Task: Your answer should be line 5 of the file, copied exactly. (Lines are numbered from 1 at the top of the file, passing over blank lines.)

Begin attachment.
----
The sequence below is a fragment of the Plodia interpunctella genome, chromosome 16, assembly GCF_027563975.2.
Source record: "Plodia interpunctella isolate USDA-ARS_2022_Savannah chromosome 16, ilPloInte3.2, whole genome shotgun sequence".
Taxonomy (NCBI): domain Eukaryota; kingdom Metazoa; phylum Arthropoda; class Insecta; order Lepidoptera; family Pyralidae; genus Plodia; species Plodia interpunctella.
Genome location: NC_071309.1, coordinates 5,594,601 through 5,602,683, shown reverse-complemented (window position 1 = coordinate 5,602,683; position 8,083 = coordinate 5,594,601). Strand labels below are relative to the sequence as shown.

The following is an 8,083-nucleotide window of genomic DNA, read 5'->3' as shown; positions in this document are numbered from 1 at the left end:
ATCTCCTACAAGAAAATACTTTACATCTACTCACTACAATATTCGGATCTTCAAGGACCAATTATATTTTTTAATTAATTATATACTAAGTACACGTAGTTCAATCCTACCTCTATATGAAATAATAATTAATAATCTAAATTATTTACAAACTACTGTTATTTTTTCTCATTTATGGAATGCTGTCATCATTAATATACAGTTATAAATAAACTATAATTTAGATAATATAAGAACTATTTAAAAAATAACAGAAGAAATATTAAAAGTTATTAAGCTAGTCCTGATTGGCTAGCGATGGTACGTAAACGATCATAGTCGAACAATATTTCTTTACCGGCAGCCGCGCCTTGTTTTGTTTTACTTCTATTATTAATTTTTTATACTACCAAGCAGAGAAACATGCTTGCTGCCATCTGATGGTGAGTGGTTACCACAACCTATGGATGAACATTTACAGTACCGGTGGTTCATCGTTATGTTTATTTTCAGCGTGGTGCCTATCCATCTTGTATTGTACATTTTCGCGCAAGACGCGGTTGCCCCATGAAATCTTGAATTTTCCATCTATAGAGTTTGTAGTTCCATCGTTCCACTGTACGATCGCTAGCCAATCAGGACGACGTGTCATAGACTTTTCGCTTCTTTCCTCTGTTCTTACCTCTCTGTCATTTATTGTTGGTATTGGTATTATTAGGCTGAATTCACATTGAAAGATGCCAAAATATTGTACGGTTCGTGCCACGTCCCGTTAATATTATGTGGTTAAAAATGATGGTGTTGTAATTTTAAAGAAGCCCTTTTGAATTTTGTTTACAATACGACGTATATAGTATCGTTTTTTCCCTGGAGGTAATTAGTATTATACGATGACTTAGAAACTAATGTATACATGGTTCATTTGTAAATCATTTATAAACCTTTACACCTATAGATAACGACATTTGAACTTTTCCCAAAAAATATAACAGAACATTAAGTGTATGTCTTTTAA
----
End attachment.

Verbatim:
The following is an 8,083-nucleotide window of genomic DNA, read 5'->3' as shown; positions in this document are numbered from 1 at the left end: